Treasure of Kobohji Temple (“Spring Wind of Oga” in the Path of Masumi Sugae)

“At my visit to Kobohji temple on April 10, 1810, the priest showed me the treasures of the temple. They have a statue of Fudoson (Acala Buddha, a venerable status of Buddha that is specific to esoteric Buddhism) carved out by Myotaku (1308–1388). A self-portrait of Grand Master Kobo (or Kukai, 774–835) looked rather antiquated. A drawing of Buddha’s coming forth from the mountains (a favorite subject of paintings in the Zen sects) was by the hand of Sesshu (1420–1506). They also have a drawing of Buddha by a Chinese priest. A stone printing of Fudo Myo-o (Acala Buddha, also called Fudoson) was by the hand of Jikaku-Daishi (or Ennin, 793–864, one of the highest priests of the Tendai School of Japanese Buddhism).
A series of writings that Kobo-Daishi (or Kukai, 774–835) made with five brushes in his mouth, two hands, and two feet is bundled in a roll as Gohitsu-no-Shingyo (“Sacred Text by Five Brushes”). Mahaprajnaparamita sutra and a painting on a cloth of silk of Alara Kalama (a saint hermit and the first teacher of Buddha) playing the game of Go are both by the hand of Empress Komyo. In addition, they have two magical masks. One is a highly secret one used only when a Shinto priest performs a dance of prayer for rain. The other is a red mask of Tengu (long-nosed goblin) which the priest puts on for a dance to end the rain.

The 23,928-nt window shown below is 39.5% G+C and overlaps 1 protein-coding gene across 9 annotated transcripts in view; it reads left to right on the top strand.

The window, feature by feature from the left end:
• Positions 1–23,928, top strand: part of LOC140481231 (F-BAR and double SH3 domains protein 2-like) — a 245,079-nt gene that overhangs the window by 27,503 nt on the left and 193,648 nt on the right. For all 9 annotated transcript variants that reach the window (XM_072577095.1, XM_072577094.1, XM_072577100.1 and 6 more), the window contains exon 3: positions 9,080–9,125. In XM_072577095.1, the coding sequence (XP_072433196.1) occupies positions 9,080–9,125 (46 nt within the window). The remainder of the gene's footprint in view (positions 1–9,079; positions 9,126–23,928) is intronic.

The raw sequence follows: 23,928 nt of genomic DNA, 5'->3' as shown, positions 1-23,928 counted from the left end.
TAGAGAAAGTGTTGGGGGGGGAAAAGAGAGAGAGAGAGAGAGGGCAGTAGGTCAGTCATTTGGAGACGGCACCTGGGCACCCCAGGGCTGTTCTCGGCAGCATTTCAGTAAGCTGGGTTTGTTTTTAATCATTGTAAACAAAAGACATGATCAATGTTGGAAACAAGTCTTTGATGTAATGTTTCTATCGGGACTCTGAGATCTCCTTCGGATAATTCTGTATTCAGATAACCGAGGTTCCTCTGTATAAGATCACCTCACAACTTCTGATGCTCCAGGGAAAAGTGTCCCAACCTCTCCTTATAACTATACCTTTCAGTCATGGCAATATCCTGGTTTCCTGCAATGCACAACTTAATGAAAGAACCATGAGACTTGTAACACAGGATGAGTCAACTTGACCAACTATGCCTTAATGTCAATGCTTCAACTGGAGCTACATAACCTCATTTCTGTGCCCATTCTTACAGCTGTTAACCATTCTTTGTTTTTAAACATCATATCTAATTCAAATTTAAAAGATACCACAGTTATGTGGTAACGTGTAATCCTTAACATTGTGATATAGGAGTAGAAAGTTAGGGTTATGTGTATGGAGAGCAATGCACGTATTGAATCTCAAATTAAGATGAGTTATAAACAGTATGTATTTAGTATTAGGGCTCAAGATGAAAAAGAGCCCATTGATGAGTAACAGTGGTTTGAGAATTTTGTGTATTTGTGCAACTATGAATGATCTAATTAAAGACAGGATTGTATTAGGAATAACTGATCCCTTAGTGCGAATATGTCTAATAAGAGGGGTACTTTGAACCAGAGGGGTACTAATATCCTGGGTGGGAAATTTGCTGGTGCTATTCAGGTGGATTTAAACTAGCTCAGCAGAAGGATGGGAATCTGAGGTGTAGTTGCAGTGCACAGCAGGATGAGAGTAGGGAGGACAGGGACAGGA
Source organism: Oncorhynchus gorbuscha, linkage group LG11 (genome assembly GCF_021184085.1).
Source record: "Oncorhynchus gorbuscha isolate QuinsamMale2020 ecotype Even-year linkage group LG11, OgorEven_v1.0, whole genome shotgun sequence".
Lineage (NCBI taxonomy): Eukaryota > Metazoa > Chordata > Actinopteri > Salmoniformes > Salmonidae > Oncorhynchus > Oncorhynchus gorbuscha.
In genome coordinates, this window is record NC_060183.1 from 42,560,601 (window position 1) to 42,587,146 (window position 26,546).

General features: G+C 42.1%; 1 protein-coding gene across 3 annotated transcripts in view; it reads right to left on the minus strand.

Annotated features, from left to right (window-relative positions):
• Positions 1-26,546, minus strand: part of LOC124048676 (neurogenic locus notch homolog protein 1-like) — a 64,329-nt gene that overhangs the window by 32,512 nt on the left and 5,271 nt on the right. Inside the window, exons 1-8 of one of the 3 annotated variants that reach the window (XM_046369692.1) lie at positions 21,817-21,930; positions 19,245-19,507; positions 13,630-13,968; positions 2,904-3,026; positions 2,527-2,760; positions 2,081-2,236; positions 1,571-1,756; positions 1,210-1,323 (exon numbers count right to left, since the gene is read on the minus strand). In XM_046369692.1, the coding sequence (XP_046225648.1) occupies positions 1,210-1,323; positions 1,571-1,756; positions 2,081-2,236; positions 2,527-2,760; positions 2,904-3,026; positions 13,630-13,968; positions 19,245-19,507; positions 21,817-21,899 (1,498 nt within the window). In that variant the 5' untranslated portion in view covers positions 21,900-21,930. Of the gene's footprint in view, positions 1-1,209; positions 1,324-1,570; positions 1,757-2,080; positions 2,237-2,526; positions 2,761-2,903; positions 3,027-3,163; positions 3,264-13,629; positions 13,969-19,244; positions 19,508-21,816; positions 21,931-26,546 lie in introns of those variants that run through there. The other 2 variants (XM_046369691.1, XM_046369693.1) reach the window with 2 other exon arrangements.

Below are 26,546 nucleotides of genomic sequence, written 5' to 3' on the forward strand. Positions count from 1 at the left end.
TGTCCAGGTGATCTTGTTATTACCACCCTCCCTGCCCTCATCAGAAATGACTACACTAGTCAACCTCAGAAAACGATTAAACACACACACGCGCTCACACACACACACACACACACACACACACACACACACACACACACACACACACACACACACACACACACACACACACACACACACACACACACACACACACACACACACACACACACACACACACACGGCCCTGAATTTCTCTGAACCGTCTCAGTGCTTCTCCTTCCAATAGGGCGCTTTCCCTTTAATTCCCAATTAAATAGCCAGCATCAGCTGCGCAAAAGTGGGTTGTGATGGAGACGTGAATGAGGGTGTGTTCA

A small statue of Buddha carved out of phoenix stone placed in a small tower represents his skinny appearance during the ascetic training with little food on a snowy mountain. They also have precious stones such as tsume stone and kaminari-tsue stone. What is called lotus flower stone is probably a fossil of Fukinoto (edible flower bud of Fuki). After a Chinese hulling apparatus, they showed me the pit of a peach of Seioubo, a Chinese goddess of immortality.
The commanding fan of Abe-no-Sadato (1019–1062) looks old. A large bell is hung in a corner of the garden. The inscription on it reads: ‘The 1st of June 1362.’ My thought goes to the days more than four hundred years ago.”
(Quoted from “Spring Wind of Oga” by Masumi Sugae)

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